An environmental assessment on proposed restrictions for recreational and commercial use on the West Fork and Upper Bitterroot River is available for public perusal.
The proposed rules are intended to “address concerns about congestion on the river and social conflicts between river users,” according to the document released Friday afternoon by Montana Fish, Wildlife and Parks. The proposed rules are based on the recommendations of a 16-member citizen advisory council.
Chrissy Oschell, the FWP Region 2 River Recreation Manager, said she expects a lot of public interest in the proposals. That’s why they’ve extended the normal comment period from 30 days to five weeks, and are holding three public hearings — one each in Hamilton, Missoula and Butte.
“When it comes to commercial use, guiding and outfitting are important to our economy,” Oschell said on Friday. “It’s also important to residents of Ravalli County. We’ve heard a lot from people about this, which kicked off the process in the first place.”
Proposed changes include:
Eliminating floating of any kind, including the use of a tube, raft, vessel, or similar device, on Fridays from July 1 through Sept. 15 from Painted Rocks Dam to Applebury Forest Service Site;
Prohibiting commercial fishing and floating operators from operating without a permit between Painted Rocks Dam and Wally Crawford Fishing Access Site.
Restricting commercial use permit holders to two floats per section per day in four sections between the Painted Rocks Dam and the Wally Crawford Fishing Access Site.
Prohibiting commercial fishing and floating operators from operating from June 1 to Sept. 15 on Fridays between the Painted Rocks Dam and the Applebury Forest Service Site; on Saturdays between the Applebury Forest Service Site and the Trapper Creek Job Corp Site; on Sundays between the Trapper Creek Job Corp Site to the Hannon Memorial Fishing Access Site; and on Mondays between the Hannon Memorial Fishing Access Site to the Wally Crawford Fishing Access Site.
In comments included in the Environmental Assessment, Fish, Wildlife and Parks administrators wrote that the popularity of the Bitterroot River is “contributing to growing concern over the quality of the angling and recreational experience of those waters.”
“For a number of years the Department of Fish, Wildlife and Parks has received a large volume of letters and emails from people concerned about the overall amount of angling pressure, level of commercial use, congestion on the water and at access sites, and how this use is affecting the quality of their experience,” the agency wrote. “To substantiate these concerns, the department conducted surveys to assess people's perceptions about conditions on these rivers, and whether conditions have displaced anglers to fishing on other rivers as an alternative.
“Based on the public's concerns and the survey results, the department concluded that there was sufficient reason to initiate a river recreation management process pursuant to the river recreation management rules.”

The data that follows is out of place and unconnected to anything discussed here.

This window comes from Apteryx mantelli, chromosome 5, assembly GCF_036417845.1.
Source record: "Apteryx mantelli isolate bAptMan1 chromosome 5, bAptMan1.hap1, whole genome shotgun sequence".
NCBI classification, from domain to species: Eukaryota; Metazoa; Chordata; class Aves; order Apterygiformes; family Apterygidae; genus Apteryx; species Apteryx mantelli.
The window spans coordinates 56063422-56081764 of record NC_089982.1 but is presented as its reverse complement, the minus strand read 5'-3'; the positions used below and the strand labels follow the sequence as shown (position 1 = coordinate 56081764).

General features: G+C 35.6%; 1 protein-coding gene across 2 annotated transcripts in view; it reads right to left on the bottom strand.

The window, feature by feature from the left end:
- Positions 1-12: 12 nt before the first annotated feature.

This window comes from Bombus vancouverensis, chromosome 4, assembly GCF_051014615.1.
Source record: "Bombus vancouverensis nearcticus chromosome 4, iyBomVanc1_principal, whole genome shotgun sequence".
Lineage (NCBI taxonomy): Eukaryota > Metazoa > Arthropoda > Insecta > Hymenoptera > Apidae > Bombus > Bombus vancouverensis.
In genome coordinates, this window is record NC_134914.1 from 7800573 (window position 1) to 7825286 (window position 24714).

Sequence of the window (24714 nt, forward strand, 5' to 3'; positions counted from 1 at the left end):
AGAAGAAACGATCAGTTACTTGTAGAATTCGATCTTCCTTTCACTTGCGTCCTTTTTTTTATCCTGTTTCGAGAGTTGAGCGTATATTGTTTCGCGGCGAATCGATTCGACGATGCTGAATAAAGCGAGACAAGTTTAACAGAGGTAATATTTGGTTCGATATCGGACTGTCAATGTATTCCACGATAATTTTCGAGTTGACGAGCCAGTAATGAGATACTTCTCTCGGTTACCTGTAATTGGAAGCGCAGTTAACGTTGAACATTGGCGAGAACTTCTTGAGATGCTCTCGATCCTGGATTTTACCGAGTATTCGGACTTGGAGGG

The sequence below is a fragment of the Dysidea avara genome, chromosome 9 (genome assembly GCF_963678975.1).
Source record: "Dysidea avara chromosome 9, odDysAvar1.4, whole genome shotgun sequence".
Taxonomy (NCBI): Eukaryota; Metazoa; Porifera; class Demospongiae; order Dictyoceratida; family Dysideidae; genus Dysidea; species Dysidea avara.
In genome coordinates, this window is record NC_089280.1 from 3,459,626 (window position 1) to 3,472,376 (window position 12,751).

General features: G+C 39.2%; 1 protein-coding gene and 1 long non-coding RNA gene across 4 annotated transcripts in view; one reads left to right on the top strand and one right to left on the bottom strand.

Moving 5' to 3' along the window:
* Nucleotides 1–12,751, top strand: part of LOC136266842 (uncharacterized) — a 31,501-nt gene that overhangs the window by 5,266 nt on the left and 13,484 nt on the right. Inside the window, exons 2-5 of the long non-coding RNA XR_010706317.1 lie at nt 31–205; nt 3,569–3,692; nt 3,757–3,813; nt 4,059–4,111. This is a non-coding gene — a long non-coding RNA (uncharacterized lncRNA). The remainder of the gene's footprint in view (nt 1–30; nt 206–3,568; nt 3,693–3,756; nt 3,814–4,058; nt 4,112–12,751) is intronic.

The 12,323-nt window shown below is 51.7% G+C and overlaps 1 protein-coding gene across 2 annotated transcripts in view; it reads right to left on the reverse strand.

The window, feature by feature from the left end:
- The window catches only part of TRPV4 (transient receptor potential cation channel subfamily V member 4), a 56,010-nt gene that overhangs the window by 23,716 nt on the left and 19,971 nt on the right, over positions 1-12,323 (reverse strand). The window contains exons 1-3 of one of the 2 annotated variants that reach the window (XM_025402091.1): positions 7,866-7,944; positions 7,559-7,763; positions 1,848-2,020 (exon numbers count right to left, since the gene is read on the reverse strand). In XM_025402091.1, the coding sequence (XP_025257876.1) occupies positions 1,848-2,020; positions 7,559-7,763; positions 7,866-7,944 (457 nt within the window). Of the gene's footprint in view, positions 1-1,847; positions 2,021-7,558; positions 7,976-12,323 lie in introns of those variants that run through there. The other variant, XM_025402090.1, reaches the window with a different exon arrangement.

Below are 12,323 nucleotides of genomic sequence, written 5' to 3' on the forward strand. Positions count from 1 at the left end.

Oschell said the citizen advisory council included outfitters, West Fork area landowners, long-time anglers, members of the Ravalli County Fish and Wildlife Association, Hellgate Hunters and Anglers, and Trout Unlimited – “a nice mix of outfitters, private folks and people with special interest groups."
While FWP Commissioner Dan Vermillion — himself a fishing guide — noted at a recent FWP meeting that most of the proposed restrictions are on outfitters, Oschell added that’s because about 75 percent of the use on the West Fork and Upper Bitterroot River is through outfitters and guides.
“Most rivers that we permit, like the Blackfoot, are about 20 percent commercial use,” she said. “On the West Fork, there aren’t many scenic floaters or tubers — we just don’t have that multiple use going on. It’s mainly anglers.”
Oschell said that about 75 percent of the outfitters queried about the proposed regulations are in favor of something like this.
“Their clients were experiencing crowding, and that was decreasing their enjoyment to some degree,” Oschell said.
The documents outlining the proposed restrictions can be found online at http://fwp.mt.gov/news/publicNotices/rules/pn_0232.html Comments must be received by FWP no later than Oct. 13.
For specific questions on the proposed rules and Draft EA, contact Oschell by phone at 406-542-5562 or email her at firstname.lastname@example.org.
Each public hearing begins at 6 p.m. and will take place on Oct. 2 at the FWP Region 2 Headquarters, 3201 Spurgin Rd. in Missoula; Oct 3 at the Bitterroot National Forest Supervisor’s Office, 1801 No. First St. in Hamilton; and Oct. 10 at the FWP Butte Area Resource Office, 1820 Meadowlark Lane in Butte.
The FWP Commission will review public comments and make a final decision on the proposed rule language at its regularly scheduled meeting, Dec. 7-8, 2017, in Helena.